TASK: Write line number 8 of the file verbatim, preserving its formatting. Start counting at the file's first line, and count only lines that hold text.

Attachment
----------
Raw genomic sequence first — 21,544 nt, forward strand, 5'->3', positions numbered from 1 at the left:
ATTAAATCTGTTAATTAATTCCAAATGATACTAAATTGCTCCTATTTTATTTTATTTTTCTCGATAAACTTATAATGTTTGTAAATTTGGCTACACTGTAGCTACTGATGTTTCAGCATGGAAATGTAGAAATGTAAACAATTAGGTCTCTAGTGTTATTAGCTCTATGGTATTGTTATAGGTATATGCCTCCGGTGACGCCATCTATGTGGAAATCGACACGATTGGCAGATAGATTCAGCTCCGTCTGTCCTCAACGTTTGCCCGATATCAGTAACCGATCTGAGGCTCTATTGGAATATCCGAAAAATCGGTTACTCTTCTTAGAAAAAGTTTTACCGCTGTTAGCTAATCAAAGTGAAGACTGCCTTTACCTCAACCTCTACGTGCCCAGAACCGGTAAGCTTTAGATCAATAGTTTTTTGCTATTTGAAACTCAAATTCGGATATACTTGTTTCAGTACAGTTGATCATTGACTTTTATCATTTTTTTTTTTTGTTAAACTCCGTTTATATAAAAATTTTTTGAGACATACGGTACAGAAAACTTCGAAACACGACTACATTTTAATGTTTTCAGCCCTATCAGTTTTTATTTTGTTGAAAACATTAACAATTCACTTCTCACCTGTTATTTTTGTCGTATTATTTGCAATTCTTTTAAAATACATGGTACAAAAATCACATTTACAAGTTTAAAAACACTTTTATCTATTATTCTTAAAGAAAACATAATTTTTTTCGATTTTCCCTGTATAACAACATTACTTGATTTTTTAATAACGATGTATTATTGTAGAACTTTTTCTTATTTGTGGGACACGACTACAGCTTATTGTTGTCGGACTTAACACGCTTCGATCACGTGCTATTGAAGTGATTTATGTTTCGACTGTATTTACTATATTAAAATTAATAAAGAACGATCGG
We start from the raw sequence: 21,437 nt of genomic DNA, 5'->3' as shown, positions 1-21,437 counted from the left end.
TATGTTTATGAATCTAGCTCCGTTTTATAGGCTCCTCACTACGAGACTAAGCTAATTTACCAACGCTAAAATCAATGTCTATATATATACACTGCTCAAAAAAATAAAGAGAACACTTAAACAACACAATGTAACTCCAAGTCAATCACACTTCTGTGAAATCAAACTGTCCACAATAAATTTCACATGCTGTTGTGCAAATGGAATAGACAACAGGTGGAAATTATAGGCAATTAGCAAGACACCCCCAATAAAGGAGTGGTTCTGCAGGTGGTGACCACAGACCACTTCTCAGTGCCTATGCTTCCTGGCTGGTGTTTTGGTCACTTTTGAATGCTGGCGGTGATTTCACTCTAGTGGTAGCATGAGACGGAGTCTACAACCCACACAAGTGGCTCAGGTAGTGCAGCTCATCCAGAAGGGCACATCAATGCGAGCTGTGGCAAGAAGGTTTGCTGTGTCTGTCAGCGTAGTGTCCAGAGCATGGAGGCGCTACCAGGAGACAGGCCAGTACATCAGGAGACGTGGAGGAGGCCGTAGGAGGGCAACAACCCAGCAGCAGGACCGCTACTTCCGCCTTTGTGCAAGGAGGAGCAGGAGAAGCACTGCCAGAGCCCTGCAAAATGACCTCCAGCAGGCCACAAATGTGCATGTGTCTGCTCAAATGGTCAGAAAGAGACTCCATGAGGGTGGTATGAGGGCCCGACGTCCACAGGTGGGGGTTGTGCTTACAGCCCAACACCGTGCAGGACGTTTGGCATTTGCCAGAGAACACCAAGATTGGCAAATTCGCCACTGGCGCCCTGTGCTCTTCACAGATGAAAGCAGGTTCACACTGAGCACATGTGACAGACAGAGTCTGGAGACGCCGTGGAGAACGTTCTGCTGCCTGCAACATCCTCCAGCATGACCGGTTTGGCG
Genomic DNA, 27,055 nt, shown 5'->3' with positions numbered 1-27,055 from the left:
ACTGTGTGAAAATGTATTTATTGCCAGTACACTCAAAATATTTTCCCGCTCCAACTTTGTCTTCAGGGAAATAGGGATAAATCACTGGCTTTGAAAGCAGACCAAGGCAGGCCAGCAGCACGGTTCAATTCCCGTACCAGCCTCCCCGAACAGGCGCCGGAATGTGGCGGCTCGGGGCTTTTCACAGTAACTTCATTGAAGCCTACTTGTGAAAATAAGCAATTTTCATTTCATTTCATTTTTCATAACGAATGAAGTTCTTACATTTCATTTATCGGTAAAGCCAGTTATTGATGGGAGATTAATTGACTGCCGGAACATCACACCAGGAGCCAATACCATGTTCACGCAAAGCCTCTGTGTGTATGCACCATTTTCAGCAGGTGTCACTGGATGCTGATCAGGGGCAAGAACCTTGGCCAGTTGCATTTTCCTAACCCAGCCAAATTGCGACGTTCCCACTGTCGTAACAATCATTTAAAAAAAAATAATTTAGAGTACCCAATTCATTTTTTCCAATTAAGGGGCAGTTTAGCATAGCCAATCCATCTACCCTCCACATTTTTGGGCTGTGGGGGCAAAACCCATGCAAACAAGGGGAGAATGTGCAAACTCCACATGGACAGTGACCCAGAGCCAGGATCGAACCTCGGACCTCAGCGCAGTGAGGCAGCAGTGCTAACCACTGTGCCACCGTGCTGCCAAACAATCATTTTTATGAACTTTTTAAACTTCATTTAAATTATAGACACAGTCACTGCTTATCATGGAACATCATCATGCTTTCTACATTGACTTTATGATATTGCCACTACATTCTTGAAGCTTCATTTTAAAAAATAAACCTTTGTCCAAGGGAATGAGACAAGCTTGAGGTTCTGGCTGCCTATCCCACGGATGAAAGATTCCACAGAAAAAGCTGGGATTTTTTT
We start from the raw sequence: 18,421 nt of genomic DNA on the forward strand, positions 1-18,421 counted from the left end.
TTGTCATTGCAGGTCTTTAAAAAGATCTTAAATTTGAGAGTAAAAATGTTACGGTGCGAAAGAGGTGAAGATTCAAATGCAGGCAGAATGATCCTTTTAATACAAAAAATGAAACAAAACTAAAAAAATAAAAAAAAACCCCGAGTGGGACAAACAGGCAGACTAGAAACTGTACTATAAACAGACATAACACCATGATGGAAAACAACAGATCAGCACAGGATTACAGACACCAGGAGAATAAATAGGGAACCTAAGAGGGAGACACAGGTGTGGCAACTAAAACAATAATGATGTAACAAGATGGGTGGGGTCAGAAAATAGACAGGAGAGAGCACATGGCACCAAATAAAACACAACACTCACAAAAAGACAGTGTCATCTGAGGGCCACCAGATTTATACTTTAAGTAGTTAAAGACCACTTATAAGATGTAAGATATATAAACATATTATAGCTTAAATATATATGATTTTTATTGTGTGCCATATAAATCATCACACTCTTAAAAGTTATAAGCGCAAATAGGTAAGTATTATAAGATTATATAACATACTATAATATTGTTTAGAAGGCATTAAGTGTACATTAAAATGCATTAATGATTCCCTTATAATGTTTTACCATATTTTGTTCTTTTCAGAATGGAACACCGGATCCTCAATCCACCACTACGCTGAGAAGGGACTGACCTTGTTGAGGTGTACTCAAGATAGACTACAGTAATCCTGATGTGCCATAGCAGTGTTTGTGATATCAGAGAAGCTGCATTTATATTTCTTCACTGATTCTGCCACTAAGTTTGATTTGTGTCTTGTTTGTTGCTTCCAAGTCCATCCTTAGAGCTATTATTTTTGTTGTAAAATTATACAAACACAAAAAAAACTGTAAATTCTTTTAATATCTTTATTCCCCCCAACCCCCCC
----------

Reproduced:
TTGTCATTGCAGGTCTTTAAAAAGATCTTAAATTTGAGAGTAAAAATGTTACGGTGCGAAAGAGGTGAAGATTCAAATGCAGGCAGAATGATCCTTTTAATACAAAAAATGAAACAAAACTAAAAAAATAAAAAAAAACCCCGAGTGGGACAAACAGGCAGACTAGAAACTGTACTATAAACAGACATAACACCATGATGGAAAACAACAGATCAGCACAGGATTACAGACACCAGGAGAATAAATAGGGAACCTAAGAGGGAGACACAGGTGTGGCAACTAAAACAATAATGATGTAACAAGATGGGTGGGGTCAGAAAATAGACAGGAGAGAGCACATGGCACCAAATAAAACACAACACTCACAAAAAGACAGTGTCATCTGAGGGCCACCAGATTTATACTTTAAGTAGTTAAAGACCACTTATAAGATGTAAGATATATAAACATATTATAGCTTAAATATATATGATTTTTATTGTGTGCCATATAAATCATCACACTCTTAAAAGTTATAAGCGCAAATAGGTAAGTATTATAAGATTATATAACATACTATAATATTGTTTAGAAGGCATTAAGTGTACATTAAAATGCATTAATGATTCCCTTATAATGTTTTACCATATTTTGTTCTTTTCAGAATGGAACACCGGATCCTCAATCCACCACTACGCTGAGAAGGGACTGACCTTGTTGAGGTGTACTCAAGATAGACTACAGTAATCCTGATGTGCCATAGCAGTGTTTGTGATATCAGAGAAGCTGCATTTATATTTCTTCACTGATTCTGCCACTAAGTTTGATTTGTGTCTTGTTTGTTGCTTCCAAGTCCATCCTTAGAGCTATTATTTTTGTTGTAAAATTATACAAACACAAAAAAAACTGTAAATTCTTTTAATATCTTTATTCCCCCCAACCCCCCC